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Friday, February 12, 2016
- The Gaspard Kamara maternity centre in Dakar was not especially full on Nov. 25, but the medical staff seemed overwhelmed. Midwives, nurses and gynecologists rushed in all directions dealing with women in difficult labour.
There were 15 or so patients inside, anxious relatives waiting by the door talking amongst themselves. One of them, Khady Wade, from the Pikine neighbourhood of the Senegalese capital, said that her daughter had experienced complications late in her pregnancy, and only then finally agreed to come to the health centre.
“This facility gets lots of referrals of complications from other health centres because we have an operating theatre,” said midwife Ndiaya Kassé Thiam. “They send us the sick, but they don’t send the linens, much less beds for them…”
That the staff at Gaspard Kamara have their hands full is a sign of a shortage of facilities for maternal care in Senegal. According to a document from the Community Programme for Maternal, Newborn and Child Health, just one in ten of the country’s health posts offers emergency obstetric and neonatal care.
There is a major gap between conditions in the major cities and the countryside. Dakar has far away the most facilities and qualified personnel. In the rural areas – like Kolda in the south, or Tambacounda in the east – only 26 of the 76 health centres are equipped with an operating theatre to deal with such emergencies.
“In Senegal, the rate of maternal mortality is estimated to be 510 deaths for every 100,000 live births. We are far from achieving the Millennium Development Goal of 120 deaths per 100,000 births by 2015,” said Dr Cheikh Tidiane Niang, head of the office for planning in the reproductive health division of the Ministry of Health.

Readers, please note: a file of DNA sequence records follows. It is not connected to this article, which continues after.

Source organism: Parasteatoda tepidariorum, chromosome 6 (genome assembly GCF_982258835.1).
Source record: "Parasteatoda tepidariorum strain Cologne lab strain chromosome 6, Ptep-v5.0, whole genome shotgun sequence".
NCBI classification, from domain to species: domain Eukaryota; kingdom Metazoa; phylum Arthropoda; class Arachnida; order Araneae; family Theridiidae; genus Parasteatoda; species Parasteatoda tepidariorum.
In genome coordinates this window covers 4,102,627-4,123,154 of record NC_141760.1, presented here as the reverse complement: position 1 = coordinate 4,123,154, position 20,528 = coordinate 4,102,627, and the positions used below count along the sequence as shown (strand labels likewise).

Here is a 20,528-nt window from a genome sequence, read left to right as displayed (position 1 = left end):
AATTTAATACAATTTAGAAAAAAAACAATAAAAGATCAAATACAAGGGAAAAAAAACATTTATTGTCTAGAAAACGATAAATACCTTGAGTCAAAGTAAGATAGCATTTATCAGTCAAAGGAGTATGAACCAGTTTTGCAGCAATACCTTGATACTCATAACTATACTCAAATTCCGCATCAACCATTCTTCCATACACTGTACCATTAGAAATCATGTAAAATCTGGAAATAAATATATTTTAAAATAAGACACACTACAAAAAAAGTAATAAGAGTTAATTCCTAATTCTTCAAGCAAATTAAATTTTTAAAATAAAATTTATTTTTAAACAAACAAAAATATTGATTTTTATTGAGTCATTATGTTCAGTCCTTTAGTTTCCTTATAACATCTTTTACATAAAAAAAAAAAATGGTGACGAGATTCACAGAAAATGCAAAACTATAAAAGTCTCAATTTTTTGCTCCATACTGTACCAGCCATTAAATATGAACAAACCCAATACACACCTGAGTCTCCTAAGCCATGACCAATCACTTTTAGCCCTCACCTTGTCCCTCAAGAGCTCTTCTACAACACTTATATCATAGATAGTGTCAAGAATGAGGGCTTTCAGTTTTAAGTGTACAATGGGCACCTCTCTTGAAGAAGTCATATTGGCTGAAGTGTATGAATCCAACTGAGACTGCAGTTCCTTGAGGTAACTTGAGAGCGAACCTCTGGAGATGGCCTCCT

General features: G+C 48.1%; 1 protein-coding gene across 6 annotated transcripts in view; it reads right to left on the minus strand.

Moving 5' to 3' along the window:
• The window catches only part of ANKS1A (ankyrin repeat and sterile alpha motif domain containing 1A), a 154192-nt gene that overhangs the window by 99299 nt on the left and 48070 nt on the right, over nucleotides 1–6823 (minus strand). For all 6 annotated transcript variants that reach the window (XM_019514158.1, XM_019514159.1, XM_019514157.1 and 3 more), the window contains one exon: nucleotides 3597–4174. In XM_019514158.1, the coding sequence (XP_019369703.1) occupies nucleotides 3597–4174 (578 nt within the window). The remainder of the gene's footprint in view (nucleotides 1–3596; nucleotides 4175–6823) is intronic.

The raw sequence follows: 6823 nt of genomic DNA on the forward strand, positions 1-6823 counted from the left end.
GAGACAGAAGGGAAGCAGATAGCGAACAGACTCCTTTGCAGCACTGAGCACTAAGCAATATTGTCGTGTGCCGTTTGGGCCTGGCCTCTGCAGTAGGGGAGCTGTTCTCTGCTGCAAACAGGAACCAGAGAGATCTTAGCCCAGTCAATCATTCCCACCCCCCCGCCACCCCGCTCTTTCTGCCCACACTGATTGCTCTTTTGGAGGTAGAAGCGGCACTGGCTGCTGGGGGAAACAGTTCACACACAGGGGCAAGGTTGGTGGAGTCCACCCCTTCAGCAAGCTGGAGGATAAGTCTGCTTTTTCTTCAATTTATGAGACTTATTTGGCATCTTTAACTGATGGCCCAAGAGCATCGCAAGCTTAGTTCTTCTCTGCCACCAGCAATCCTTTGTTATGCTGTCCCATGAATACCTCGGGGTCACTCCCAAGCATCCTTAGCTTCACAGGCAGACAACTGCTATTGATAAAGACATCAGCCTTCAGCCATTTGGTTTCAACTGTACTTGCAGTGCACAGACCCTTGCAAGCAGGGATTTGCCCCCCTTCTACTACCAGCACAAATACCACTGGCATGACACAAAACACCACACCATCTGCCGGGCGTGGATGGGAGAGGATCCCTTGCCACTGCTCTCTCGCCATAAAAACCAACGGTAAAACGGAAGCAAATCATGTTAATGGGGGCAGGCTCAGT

Women make use of alternatives.
In front of an unassuming house in Pikine, women are seated waiting for their turn to see Aminata Sanogo, who enjoys a certain celebrity in the neighbourhood. Oumou Fall, seven months pregnant, says, “Here the price is affordable – 200 or 300 francs CFA (40-60 cents). I feel like I’m safe here, and she is very attentive to our needs. That’s why i prefer to have my check-ups and lying-in here.”
Fatim Ndiaye, another patient, says, “During my first childbirth at the hospital, I nearly died there. The hospital staff treated me with disdain, without caring for my needs or suffering: we were two in the same bed, it was horrible.”
The health ministry’s Niang concedes the point. “It’s a problem linked to the health system itself and the quality of service that’s offered. We’re told repeatedly that women are better treated at home than in health facilities,” he says. “A strong element of care must surround childbirth. That’s what’s missing in health facilities, and women prefer to give birth at home in conditions that are very dangerous.”
The Senegalese Association for Family Health (known by its French acronym, ASBEF) carries out information campaigns encouraging pregnant women to have medical check-ups.
“There is a lack of information and awareness of the importance of these visits,” says ASBEF programme director Dr Hassane Yadarou.
But the twin failures to provide enough healthcare centres and sufficient quality of care are the factors that translate into high rates of maternal and neonatal mortality, says the doctor.